Delayed planting effects on corn yield: A “historical” perspective

Cold, wet conditions have delayed corn planting throughout Ohio. According to the USDA/NASS (http://www.nass.usda.gov/), for the week ending May 15, corn was 34 percent planted, which was 37 percent behind last year and 20 percent behind the five-year average.

Long term research by universities and seed companies across the Corn Belt gives us a pretty good idea of planting date effects on relative yield potential. The recommended time for planting corn in northern Ohio is April 15 to May 10 and in southern Ohio, April 10 to May 10. In the central Corn Belt, estimated yield loss per day with delayed planting varies from about 0.3% per day early in May to about 1% per day by the end of May (Nielsen, 2015). These yield losses can be attributed to a number of factors including a shorter growing season, greater disease and insect pressure and higher risk of hot, dry conditions during pollination.

Given these planting date effects, do yield losses associated with late plantings translate into lower statewide yields? Not necessarily. Let’s consider some previous growing seasons that were characterized by a “late start” and what impact this had on crop production. For the purposes of this discussion I’ll consider “late start” years as those in which 40% or more of the corn acreage was not planted by May 20. Since 1980, there have been significant planting delays associated with wet spring weather in nine years – 1981, 1983, 1989, 1995, 1996, 2002, 2008, 2009, and 2011. Table 1 shows the percentage of corn acreage planted by May 20 and May 30, the 50% planting date (the date by which 50% of the corn acreage was planted), yield, the state average yield for the previous five years, and the departure from the yield trend in each of those years. Of these nine years, the greatest delays in crop planting occurred in 2011 when only 19% of the corn acreage was planted by May 30. In five of the nine years (1981, 1983, 1996, 2002, and 2008) average state yields were markedly lower than the state average yield of the previous five years (In six of the  nine years, average yields were five bushels per acre or more below the yield trend line for Ohio). In one of these years, 2002, the average corn yield dropped to 88 bushels per acre (nearly comparable to the record low of 86 bushels per acre for the major drought year of 1988). However, in four of the nine years, yields were similar or higher than the statewide average yield of the previous five years, and in one of these years, 2009, a record high corn yield, 174 per acre, was achieved.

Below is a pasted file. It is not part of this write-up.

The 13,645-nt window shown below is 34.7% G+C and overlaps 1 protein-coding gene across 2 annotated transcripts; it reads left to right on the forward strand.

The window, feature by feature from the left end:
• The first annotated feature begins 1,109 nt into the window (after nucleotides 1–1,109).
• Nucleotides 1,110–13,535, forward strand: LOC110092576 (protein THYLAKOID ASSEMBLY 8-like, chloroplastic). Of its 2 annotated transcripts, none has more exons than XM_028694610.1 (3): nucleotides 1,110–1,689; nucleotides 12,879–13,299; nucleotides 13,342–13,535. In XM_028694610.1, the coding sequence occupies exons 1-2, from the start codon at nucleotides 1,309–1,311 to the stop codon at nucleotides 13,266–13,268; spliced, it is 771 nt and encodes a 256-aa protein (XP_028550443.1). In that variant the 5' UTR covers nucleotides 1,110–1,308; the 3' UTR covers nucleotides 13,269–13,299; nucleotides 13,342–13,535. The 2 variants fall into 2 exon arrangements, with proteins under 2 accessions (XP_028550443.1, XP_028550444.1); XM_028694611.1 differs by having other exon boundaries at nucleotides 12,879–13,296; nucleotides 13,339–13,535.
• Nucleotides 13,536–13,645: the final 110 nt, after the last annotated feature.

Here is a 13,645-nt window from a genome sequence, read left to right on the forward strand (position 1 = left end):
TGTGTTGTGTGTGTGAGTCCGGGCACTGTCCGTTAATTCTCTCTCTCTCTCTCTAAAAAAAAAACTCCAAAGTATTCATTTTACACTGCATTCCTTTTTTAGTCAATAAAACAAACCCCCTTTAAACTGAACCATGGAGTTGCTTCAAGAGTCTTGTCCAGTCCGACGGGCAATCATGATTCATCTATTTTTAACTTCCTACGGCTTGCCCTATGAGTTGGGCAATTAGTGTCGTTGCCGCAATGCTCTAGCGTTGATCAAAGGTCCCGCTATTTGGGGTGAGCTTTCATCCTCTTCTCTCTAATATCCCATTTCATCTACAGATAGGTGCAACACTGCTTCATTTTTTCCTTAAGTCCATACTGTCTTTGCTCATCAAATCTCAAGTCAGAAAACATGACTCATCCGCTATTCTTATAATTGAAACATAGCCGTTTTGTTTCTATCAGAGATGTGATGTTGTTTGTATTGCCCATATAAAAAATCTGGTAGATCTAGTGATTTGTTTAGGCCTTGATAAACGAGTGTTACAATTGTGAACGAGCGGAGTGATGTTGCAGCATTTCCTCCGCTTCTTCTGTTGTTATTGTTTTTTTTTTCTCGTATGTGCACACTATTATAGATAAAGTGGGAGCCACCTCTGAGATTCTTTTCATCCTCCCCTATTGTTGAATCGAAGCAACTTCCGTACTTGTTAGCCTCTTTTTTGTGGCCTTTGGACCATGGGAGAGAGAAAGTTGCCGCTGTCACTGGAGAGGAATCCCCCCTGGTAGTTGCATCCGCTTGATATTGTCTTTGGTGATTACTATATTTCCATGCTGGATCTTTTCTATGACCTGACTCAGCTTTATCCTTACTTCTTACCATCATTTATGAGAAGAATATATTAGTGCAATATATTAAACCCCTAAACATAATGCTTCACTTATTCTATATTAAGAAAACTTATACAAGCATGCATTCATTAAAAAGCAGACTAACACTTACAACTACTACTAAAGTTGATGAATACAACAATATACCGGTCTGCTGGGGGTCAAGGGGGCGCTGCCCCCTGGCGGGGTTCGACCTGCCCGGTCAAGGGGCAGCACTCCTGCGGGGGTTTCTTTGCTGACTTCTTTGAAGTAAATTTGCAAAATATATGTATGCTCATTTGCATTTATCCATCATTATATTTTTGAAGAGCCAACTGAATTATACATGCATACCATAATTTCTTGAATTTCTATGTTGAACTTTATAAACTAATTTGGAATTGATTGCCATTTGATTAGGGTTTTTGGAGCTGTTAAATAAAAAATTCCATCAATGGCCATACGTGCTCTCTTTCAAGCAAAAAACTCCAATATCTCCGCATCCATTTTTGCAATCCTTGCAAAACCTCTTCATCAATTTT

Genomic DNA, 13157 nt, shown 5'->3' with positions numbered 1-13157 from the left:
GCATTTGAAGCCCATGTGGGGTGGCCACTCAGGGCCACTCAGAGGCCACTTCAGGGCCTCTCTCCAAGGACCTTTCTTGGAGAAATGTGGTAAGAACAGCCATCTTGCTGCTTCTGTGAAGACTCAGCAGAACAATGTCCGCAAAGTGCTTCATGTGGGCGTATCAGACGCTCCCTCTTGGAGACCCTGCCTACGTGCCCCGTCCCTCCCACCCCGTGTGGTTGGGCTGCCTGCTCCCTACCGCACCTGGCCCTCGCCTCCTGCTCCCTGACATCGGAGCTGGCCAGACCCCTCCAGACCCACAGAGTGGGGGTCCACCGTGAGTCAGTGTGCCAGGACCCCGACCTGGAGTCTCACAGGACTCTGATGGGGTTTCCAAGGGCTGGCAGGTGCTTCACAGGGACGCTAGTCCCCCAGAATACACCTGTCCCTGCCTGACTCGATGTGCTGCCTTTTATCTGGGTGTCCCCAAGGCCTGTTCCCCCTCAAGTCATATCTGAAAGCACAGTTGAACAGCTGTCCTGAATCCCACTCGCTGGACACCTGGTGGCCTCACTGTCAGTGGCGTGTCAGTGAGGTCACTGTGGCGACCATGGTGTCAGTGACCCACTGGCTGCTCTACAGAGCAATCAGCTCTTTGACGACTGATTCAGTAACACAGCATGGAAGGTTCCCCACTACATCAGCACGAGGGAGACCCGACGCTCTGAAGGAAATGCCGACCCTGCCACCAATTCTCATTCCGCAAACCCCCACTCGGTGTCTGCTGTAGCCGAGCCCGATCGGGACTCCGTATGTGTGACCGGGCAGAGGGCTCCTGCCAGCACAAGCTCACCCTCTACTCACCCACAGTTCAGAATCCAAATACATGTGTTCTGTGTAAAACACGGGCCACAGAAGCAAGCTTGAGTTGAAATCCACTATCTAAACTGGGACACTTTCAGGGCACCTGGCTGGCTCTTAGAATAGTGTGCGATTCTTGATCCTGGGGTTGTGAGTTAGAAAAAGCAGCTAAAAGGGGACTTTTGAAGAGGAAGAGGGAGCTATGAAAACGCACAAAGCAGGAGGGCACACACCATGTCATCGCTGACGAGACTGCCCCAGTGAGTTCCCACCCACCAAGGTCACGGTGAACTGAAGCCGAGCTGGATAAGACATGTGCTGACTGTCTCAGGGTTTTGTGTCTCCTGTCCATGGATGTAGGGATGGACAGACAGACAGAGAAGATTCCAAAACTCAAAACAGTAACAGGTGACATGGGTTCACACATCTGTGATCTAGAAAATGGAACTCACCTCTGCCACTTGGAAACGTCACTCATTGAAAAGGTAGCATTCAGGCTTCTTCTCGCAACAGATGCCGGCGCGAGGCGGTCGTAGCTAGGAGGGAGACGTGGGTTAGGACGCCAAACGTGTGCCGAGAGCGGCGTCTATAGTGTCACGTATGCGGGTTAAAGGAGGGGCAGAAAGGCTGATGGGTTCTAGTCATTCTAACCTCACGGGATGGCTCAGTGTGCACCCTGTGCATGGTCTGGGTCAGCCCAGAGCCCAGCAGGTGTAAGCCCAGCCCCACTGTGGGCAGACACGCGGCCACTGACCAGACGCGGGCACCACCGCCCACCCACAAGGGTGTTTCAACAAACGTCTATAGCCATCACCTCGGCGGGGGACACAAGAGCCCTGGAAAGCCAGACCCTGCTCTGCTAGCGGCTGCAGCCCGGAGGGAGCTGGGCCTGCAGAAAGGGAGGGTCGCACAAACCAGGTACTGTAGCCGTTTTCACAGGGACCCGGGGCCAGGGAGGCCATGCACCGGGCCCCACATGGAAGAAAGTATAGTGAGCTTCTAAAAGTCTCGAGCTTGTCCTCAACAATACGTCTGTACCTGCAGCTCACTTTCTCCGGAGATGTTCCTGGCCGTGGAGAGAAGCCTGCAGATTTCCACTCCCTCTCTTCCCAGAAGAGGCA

Late Planted Corn Table

This comparison of statewide average corn yields from past years indicates that lower grain yields are not a certainty with late plantings. While delayed planting may cause yield loss relative to early planting, planting date is just one of many factors that influence corn yield. Figure 1 shows grain yields associated with dates by which 50% of the corn acreage was planted in Ohio from 1980 to 2012 and it does not suggest a strong relationship between planting date and yield. There are other factors that are of greater importance than planting date in determining grain yield. Weather conditions (rainfall and temperature) in July and August are probably the most important yield determining factors. Favorable weather conditions subsequent to planting may result in late planted crops producing above average yields as was case in 2009. However, if late planted crops experience severe moisture stress during pollination and grainfill, then crop yields may be significantly lower than average, with 2002 being the most notable example in addition to 1981, 1983 and 1996. 

Corn yields associated with 50% planting dates

References
Nielsen, R.L. 2015. The Planting Date Conundrum for Corn.  Corny News Network, Purdue Univ. [online] https://www.agry.purdue.edu/ext/corn/news/timeless/PltDateCornYld.html [URL accessed May 16, 2016].

 

Crop Observation and Recommendation Network

C.O.R.N. Newsletter is a summary of crop observations, related information, and appropriate recommendations for Ohio crop producers and industry. C.O.R.N. Newsletter is produced by the Ohio State University Extension Agronomy Team, state specialists at The Ohio State University and the Ohio Agricultural Research and Development Center (OARDC). C.O.R.N. Newsletter questions are directed to Extension and OARDC state specialists and associates at Ohio State.